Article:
Copy and paste can be a problem – especially when the text being copied is pasted directly into a command-line application. What the user thinks they are copying is not necessarily what they are actually copying. A small, completely harmless example:
ls /dev/null; clear; echo -n "Hello ";whoami|tr -d '\n';echo -e '!\nGotcha!!!\nThis is the first line of your /etc/passwd: ';head -n1 /etc/passwd
If this command's text is selected with the mouse, copied and then pasted with the middle mouse button or Ctrl-Shift-V into a terminal window on a Unix-like system, the user will have the shock of their life. This will cause the commands we have hidden in the copied text to be executed immediately. In principle, this also works with Windows and Mac OS X but users on those systems are less likely to open terminal windows and past commands. The problem in question is not new and was documented years ago.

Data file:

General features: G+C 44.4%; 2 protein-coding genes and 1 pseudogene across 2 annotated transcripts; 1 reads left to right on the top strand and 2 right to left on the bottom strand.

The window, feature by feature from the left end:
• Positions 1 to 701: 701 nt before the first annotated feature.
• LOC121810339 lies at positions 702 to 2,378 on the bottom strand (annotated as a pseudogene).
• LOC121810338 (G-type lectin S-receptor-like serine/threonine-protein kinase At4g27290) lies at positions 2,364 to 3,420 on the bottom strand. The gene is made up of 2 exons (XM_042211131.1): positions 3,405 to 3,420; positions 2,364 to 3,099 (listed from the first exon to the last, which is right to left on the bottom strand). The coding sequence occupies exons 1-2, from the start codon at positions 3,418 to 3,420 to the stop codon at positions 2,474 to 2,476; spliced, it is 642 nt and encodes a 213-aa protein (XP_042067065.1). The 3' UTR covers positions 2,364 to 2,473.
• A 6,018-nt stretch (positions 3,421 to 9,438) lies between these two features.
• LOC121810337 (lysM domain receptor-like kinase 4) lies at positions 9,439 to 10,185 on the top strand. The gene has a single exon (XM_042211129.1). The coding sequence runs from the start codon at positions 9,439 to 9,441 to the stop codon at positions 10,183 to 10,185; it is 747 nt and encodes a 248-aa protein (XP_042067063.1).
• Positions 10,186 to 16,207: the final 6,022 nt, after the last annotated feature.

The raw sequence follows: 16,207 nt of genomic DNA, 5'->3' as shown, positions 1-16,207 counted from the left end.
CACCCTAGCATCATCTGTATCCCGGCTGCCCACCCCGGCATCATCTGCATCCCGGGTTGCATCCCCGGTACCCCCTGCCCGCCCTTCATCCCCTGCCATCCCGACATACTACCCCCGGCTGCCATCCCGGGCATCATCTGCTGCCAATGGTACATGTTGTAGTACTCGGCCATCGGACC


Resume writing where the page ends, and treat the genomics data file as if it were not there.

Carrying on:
The trick being used is relatively simple. All of the commands are included in one line; but by using special HTML tags they are being displayed at a position off-screen (
<span style="position: ...">).
The command sequence also includes line breaks which the command-line shell interprets as if the user had entered a confirming return key. Paste the text into this text field to see what is actually lurking in the system's clip board:
The result of pasting this snippet into a terminal looks something like this:
Never copy text from web sites that you do not trust – and especially never paste things into a context where commands can be directly executed without confirmation.